Skip to main content

It turns out we haven't been playing with fire in regards to climate change, or even atom bombs...we're playing with a hydrogen bomb stockpile.  Because as we're about to get serious about climate change, Earth is set to be still far less forgiving:

The vast amount of carbon stored in the arctic and boreal regions of the world is more than double that previously estimated...

So notes Super-size Deposits Of Frozen Carbon In Arctic Could Worsen Climate Change in Science Daily last month.  

"We now estimate the deposits contain over 1.5 trillion tons of frozen carbon, about twice as much carbon as contained in the atmosphere", said Dr. Charles Tarnocai, Agriculture and Agri-Food Canada, Ottawa, and lead author.

And so it's the amplifying natural feedbacks that will do us in.  Our global overdose on carbon has ignited a fuse...and at the end of the fuse is something uncomprehendingly bad.  One can only conclude that the U.S. security analysis reported by John Broder in today's NY Times is implicitly optimistic.   Joe Romm rightly enlarges the perspective to note that while global security risks will multiply, military power will be the least significant asset, referencing The Real Roots of Darfur.

Not just the security risks, but life in general, will be unimaginably awful if the amplifying feedbacks are allowed to accelerate unabated.   With permafrost we have 1.5 trillion tons of carbon sitting there, and as reported by the University of Alaska last December:

The new data indicates the underwater permafrost is thawing and therefore releasing methane. Permafrost can affect methane release in two ways. Both underwater and on land, it contains frozen organic material such as dead plants and animals. When permafrost thaws, that organic material decomposes, releasing gases like methane and carbon dioxide. In addition, methane, either in gas form or in ice-like methane hydrates, is trapped underneath the permafrost. When the permafrost thaws, the trapped methane can seep out through the thawed soil. Methane, a greenhouse gas 20 times more powerful than carbon dioxide, is thought to be an important factor in global climate change.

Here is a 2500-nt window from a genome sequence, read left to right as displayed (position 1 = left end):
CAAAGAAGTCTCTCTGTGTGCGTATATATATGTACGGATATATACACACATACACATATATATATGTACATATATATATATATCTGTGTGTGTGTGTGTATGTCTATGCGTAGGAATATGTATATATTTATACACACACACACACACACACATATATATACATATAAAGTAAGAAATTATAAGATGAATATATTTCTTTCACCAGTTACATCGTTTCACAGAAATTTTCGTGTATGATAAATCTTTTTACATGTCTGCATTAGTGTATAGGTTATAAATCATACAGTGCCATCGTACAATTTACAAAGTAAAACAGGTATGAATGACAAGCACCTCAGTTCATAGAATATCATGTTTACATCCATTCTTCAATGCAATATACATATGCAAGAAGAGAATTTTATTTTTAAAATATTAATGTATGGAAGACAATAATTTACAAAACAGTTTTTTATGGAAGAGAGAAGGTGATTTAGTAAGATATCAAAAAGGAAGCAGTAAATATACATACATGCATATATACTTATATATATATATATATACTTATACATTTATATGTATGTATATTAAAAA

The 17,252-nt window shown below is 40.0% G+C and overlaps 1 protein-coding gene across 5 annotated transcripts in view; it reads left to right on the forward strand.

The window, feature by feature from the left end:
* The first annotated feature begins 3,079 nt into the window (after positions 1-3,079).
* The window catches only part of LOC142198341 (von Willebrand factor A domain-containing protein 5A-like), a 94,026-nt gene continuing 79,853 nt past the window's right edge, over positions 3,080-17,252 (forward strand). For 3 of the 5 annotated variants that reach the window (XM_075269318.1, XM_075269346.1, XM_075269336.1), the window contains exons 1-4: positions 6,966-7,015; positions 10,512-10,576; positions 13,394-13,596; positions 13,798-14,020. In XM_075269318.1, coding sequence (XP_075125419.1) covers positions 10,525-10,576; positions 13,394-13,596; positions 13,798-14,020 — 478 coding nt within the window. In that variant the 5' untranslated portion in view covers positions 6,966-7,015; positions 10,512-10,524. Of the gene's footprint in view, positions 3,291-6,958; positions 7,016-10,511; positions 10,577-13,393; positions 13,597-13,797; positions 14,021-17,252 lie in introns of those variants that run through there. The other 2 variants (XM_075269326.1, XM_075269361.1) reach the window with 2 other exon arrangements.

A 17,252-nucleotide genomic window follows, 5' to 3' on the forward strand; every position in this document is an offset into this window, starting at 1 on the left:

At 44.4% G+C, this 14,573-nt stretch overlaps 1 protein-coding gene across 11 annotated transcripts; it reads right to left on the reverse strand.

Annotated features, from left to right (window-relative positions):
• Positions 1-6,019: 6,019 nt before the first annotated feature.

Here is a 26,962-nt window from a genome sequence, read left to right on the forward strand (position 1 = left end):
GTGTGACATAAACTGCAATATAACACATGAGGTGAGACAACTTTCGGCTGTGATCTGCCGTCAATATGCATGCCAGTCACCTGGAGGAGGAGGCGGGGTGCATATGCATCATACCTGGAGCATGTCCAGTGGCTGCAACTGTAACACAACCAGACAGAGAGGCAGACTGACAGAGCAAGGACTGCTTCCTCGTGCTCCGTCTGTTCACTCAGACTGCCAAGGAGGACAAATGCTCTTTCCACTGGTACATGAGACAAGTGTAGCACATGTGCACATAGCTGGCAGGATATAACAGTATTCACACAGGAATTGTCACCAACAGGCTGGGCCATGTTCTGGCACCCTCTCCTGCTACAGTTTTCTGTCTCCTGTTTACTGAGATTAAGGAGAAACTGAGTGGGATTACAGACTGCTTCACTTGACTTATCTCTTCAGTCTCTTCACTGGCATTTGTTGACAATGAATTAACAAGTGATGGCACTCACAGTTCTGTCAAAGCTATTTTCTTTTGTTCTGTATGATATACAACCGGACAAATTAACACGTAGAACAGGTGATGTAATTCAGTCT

Throw in Permafrost threatened by rapid melt of Arctic sea ice:

The team finds that, during episodes of rapid sea-ice loss, the rate of Arctic land warming is 3.5 times greater than the average 21st century warming rates predicted in global climate models. While this warming is largest over the ocean, the simulations suggest that it can penetrate as far as 1500 kilometers (about 900 miles) inland. The simulations also indicate that the warming acceleration during such events is especially pronounced in autumn. The decade during which a rapid sea-ice loss event occurs could see autumn temperatures warm by as much as 5 degrees C (9 degrees F) along the Arctic coasts of Russia, Alaska, and Canada.

So we have faster melting than thought possible of soil containing twice as much carbon than previously thought.  It's now an acceleration of existential danger exceeding even nuclear holocaust.  It's a game changer.